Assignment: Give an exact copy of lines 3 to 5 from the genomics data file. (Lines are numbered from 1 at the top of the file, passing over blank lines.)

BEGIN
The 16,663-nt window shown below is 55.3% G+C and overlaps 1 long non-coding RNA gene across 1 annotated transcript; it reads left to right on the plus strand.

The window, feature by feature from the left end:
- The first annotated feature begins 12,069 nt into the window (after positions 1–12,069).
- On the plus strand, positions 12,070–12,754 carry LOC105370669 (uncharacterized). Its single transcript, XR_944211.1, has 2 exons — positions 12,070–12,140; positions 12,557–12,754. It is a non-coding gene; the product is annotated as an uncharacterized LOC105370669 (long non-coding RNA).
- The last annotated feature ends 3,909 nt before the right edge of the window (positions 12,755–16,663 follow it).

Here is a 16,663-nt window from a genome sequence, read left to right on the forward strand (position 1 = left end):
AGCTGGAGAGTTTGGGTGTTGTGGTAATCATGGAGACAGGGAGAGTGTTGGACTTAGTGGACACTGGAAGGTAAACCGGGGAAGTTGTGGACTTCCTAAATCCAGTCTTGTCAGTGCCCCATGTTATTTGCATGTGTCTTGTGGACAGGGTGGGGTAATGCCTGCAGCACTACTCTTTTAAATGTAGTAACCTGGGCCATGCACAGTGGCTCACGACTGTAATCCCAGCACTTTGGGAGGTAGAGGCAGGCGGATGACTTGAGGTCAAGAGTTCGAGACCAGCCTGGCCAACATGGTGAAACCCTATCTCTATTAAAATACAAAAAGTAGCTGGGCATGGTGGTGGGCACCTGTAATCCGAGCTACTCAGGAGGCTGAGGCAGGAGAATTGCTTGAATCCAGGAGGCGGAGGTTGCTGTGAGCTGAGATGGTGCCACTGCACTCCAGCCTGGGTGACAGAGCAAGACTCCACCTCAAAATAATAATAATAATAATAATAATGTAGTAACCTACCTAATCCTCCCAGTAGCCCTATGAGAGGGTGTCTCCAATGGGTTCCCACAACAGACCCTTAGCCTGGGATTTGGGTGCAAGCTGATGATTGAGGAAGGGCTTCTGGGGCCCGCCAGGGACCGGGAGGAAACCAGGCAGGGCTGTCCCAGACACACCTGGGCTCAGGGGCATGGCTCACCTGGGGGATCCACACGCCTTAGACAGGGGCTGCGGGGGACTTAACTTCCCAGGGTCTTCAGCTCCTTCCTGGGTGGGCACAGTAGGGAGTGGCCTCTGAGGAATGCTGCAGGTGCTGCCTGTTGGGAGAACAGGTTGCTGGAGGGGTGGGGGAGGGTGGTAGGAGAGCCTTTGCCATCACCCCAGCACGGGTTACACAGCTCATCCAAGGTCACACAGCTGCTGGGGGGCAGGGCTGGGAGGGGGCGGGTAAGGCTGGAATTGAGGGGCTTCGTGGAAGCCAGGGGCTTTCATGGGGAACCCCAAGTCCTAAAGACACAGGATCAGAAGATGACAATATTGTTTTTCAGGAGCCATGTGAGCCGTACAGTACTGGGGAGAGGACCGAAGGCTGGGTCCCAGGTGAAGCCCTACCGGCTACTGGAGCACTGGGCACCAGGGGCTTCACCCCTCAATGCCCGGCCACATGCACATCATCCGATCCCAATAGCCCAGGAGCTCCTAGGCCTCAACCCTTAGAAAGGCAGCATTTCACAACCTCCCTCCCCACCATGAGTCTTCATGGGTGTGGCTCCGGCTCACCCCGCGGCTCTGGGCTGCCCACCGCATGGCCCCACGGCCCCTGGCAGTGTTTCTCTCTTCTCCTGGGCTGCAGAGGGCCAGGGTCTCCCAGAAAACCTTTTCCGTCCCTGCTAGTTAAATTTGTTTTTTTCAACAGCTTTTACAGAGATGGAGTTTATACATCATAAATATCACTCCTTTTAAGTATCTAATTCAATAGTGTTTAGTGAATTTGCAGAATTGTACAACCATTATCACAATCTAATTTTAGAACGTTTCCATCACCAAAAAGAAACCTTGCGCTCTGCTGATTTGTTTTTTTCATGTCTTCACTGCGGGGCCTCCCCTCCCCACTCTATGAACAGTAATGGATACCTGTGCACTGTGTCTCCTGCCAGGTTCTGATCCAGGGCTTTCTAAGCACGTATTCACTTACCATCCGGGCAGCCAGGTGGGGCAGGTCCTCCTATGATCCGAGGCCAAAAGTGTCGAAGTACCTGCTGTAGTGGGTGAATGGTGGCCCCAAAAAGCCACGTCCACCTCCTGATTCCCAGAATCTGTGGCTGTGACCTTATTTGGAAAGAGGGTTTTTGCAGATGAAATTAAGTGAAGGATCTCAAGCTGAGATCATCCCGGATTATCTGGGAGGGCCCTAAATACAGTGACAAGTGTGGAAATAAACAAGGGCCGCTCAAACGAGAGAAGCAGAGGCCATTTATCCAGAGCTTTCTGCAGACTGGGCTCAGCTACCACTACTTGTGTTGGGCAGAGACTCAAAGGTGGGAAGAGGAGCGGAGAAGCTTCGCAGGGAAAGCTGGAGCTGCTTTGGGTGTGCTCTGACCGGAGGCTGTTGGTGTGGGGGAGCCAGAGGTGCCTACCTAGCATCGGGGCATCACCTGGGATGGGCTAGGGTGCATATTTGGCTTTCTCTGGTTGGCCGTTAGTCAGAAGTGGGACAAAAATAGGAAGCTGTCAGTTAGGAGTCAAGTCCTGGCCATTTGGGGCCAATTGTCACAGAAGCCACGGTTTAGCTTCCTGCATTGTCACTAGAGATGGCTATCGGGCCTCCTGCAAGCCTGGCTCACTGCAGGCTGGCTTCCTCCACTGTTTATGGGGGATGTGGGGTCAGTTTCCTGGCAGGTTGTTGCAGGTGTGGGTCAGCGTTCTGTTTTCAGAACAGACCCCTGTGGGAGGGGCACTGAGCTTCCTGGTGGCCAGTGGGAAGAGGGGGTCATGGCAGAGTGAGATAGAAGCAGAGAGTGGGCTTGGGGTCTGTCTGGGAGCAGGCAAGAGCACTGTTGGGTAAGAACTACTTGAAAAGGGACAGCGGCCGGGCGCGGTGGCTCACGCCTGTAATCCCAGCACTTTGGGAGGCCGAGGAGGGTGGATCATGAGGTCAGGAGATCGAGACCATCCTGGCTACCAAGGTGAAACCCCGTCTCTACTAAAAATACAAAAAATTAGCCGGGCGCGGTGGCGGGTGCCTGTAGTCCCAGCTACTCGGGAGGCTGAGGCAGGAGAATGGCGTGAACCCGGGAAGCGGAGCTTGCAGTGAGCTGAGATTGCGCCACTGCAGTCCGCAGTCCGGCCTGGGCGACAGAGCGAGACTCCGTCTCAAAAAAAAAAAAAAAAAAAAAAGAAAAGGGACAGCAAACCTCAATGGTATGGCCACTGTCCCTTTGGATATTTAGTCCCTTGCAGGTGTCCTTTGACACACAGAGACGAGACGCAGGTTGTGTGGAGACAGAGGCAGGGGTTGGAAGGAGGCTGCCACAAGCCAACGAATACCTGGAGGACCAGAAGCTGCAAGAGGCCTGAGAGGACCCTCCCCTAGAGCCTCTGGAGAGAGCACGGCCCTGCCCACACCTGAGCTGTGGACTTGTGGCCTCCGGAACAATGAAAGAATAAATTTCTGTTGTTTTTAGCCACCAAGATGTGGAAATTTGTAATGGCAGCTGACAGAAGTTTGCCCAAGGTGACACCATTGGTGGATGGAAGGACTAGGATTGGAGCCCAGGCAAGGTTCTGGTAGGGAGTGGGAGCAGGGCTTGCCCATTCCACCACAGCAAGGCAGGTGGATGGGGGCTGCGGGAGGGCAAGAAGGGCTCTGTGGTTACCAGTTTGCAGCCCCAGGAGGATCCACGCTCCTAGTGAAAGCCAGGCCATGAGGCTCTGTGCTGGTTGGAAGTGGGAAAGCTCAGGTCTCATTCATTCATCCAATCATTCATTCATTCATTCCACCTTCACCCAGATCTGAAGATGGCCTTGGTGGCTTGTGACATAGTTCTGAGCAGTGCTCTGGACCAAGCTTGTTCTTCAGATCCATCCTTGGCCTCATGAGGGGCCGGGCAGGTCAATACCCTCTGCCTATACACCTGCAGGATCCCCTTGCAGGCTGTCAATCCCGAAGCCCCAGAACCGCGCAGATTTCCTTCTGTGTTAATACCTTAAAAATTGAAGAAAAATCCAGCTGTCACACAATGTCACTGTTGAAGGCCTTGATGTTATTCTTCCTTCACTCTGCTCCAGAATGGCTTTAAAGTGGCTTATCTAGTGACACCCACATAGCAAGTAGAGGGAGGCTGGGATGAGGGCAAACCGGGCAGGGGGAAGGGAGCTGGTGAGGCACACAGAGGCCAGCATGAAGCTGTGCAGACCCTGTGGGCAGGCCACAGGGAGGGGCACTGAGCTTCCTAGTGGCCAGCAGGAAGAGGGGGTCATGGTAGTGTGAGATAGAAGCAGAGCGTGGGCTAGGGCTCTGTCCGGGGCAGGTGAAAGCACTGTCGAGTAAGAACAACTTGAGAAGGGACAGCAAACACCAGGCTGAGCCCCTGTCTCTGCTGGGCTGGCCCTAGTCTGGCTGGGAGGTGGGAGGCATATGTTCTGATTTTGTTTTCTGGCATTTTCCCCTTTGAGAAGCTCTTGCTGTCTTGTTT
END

- The first annotated feature begins 12,069 nt into the window (after positions 1–12,069).
- On the plus strand, positions 12,070–12,754 carry LOC105370669 (uncharacterized). Its single transcript, XR_944211.1, has 2 exons — positions 12,070–12,140; positions 12,557–12,754. It is a non-coding gene; the product is annotated as an uncharacterized LOC105370669 (long non-coding RNA).
- The last annotated feature ends 3,909 nt before the right edge of the window (positions 12,755–16,663 follow it).